Fast fashion is not environmentally sustainable and all the clothing we ship off to landfills adds up. Two-thirds of clothing and textiles are made of synthetic fibres that are derived from petroleum. These plastic-based clothes do not decay and are not biodegradable in landfills, meaning they do not completely breakdown and actually shed micro plastic particles in the breakdown process, which often end up in oceans. Clothing made from polyester takes up to 200 years to break down, and natural fibres like wool are not designed to go in landfills, so when they do, the conditions are not right for them to breakdown and compost, leading to wool leaking ammonia.

We may think we are doing the environment a solid by donating our clothing instead of throwing it in the bin, but only about 15 per cent of donated clothing is actually sold again in op-shops, the remaining of which is sent to landfills with some sent to developing nations. There are things we can do to combat fast fashion; buying clothes from expensive yet sustainable fashion brands is not the only option!

Not only is fast fashion degrading to the environment, but there are detrimental ethical impacts. Fast fashion disempowers women, it traps a generation of young women into poverty. Of the 75,000,000 people who work to make our clothes, 80 per cent of them are women aged 18 to 24. Our cheap clothes are made by underage workers making below-minimum wage; many earn less than $3 a day. Many of those who enter the industry are as young as 14 and work an average of 14-hour days in sweat shops. It would take one of these garment workers 18 months to earn what the CEO of a fashion company would make on their lunch break.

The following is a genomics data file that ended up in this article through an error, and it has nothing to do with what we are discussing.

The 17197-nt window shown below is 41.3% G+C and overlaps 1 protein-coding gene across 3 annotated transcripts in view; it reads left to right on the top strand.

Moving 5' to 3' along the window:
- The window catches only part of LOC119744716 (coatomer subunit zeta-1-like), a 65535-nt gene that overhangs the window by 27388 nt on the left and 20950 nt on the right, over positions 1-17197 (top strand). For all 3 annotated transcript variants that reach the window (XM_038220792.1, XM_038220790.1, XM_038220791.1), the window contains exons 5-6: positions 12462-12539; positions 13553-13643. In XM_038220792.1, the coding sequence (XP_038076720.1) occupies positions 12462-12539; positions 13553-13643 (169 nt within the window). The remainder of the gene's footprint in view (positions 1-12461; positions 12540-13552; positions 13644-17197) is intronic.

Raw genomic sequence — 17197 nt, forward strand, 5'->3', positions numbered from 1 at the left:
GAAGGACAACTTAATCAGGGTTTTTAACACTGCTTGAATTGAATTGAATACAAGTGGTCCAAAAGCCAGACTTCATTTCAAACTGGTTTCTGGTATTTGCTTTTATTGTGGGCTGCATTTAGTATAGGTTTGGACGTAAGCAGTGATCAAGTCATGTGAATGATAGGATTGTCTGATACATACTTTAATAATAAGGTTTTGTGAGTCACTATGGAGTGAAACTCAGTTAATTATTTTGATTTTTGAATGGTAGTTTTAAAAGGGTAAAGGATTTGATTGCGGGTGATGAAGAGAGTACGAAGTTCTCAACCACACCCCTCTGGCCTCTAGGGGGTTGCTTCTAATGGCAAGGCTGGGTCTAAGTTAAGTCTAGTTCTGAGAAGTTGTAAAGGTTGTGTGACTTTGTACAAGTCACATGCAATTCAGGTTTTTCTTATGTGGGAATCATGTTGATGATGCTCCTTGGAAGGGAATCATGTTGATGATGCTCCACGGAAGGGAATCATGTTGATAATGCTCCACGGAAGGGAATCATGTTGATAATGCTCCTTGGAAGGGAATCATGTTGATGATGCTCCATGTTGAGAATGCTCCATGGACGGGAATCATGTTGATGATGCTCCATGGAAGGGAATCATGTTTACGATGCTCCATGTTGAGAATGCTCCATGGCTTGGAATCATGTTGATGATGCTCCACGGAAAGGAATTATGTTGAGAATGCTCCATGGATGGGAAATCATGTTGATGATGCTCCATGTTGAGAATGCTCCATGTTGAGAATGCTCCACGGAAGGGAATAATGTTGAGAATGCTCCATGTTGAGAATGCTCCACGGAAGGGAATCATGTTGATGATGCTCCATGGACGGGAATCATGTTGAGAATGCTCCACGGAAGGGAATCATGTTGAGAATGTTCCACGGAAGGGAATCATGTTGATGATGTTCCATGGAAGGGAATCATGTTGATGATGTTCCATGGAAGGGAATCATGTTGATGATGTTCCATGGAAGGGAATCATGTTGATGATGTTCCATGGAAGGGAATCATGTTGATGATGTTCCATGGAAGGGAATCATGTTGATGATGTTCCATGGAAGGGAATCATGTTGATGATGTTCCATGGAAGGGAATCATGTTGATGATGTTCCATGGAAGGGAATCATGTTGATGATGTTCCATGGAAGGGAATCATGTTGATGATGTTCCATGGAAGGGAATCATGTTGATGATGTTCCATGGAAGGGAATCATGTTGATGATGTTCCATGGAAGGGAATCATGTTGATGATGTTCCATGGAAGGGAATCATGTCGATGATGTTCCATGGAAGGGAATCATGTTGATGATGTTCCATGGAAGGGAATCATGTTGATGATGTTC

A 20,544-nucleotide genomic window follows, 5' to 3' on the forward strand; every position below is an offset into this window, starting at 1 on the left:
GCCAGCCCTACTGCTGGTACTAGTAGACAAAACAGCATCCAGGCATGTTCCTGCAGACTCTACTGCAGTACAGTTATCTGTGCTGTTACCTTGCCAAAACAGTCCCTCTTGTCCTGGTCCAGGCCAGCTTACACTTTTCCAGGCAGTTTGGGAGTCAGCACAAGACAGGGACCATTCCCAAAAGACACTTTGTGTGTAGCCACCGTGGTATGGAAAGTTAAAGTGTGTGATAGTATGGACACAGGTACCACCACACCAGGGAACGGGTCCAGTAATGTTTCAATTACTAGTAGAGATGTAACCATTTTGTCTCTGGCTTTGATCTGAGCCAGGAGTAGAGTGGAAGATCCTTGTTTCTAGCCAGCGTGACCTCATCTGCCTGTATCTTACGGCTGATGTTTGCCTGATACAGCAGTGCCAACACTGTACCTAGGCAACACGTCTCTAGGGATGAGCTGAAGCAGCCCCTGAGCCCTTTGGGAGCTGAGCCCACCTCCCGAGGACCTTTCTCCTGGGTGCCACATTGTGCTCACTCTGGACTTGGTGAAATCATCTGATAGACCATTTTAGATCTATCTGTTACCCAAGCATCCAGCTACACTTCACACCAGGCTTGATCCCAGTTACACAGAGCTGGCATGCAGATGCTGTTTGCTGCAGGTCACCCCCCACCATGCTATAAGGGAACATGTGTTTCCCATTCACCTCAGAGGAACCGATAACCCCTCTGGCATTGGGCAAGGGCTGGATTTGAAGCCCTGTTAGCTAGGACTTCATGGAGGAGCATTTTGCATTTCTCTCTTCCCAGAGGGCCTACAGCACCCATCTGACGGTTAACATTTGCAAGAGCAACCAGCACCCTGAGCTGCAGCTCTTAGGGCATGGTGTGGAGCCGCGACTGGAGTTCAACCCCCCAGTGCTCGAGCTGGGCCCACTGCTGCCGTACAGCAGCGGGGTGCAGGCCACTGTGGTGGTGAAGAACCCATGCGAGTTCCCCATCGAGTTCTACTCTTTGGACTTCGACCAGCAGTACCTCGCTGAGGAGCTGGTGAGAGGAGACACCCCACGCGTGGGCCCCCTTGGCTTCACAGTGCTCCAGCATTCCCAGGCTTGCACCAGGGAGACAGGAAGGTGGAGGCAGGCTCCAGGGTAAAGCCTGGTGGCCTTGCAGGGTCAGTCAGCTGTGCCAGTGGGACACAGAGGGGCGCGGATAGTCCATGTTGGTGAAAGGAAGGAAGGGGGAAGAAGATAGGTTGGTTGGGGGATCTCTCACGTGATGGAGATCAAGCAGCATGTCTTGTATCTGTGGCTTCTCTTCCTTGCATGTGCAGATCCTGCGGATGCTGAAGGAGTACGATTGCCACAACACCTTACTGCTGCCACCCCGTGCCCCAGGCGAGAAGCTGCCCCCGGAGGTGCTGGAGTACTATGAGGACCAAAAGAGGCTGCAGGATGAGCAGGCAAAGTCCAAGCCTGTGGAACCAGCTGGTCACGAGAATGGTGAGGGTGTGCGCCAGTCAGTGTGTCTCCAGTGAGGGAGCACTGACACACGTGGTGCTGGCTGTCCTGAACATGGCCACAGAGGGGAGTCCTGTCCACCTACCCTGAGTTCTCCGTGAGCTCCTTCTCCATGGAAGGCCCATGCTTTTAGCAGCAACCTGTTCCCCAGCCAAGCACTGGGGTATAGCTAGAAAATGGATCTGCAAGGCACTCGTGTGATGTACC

Owner of local Instagram second-hand clothing store Does Your Mother Know Vintage Maisie Evason said raising awareness is the first major step when it comes to fast fashion.

“There are so many people who have no idea what they’re supporting when they buy clothes from a franchised store, and with online shopping I think we’ve become even more disconnected from the reality of it,” she said.

Maisie started her online store earlier this year as an attempt to get rid of her overflowing wardrobe and do her bit to combat fast fashion. She said the change in the fashion industry will start with the shoppers, “once they stop purchasing from these big businesses we will begin to slowly alleviate the problem.”

As a student herself, Maisie’s advice to others looking to reduce their involvement with fast fashion is to do their research.

“I know people are put off by the idea of spending hours in op-shops and not finding anything, but if you actually look around there are a number of stores, especially online and Instagram stores, that are promote ethical and sustainable fashion,” she said.

Students especially lean towards fast fashion because it’s something we can buy on a budget. It can be daunting to make a wardrobe change in an attempt to become more ethical in your shopping choices. An important activity to consider is re-using and recycling clothes.

“On average an item of clothing is worn only 7 times. Keep re-wearing them, give them to friends and siblings, or try and sell them on,” Maisie said.

So, on your next shopping trip try to stop and consider, do I really need this or is there something at home I could wear instead? Is there an ethical and sustainable brand that I can save up and support? Try and raid your nearest op-shop, or check apps like Depop and Caroussell! Fighting fast fashion doesn’t have to be a tiresome battle, but there are small things we can do. It’s our Earth, we all should do our part.